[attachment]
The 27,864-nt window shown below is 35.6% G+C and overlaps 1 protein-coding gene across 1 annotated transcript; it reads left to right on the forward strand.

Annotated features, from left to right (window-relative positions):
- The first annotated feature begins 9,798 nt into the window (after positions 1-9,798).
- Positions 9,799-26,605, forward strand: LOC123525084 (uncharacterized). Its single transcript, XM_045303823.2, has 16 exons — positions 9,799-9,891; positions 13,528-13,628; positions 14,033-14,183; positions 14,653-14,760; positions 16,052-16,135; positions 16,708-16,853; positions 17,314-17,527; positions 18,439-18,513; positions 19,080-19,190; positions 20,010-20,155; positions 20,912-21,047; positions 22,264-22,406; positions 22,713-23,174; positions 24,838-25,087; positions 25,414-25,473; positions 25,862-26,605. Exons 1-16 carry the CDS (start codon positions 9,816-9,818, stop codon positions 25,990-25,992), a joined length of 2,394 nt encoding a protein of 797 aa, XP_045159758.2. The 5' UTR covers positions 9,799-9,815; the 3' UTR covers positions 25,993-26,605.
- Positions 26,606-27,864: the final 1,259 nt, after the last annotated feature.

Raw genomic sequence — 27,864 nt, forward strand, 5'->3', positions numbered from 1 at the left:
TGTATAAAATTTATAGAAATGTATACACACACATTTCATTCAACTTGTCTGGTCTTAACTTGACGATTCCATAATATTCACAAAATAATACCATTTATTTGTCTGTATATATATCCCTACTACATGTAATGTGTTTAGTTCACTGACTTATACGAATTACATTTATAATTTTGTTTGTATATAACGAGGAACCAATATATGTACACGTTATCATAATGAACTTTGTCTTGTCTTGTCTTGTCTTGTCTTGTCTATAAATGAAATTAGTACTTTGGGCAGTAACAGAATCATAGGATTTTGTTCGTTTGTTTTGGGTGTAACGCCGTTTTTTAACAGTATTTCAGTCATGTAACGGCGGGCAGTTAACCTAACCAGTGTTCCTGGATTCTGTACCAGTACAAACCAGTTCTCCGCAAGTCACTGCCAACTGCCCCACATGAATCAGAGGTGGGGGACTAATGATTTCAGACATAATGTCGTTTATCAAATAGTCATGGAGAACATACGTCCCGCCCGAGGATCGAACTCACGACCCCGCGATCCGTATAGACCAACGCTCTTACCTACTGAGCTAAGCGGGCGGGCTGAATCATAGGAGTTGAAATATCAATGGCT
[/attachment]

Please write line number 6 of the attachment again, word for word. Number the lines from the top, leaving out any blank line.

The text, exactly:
Raw genomic sequence — 27,864 nt, forward strand, 5'->3', positions numbered from 1 at the left: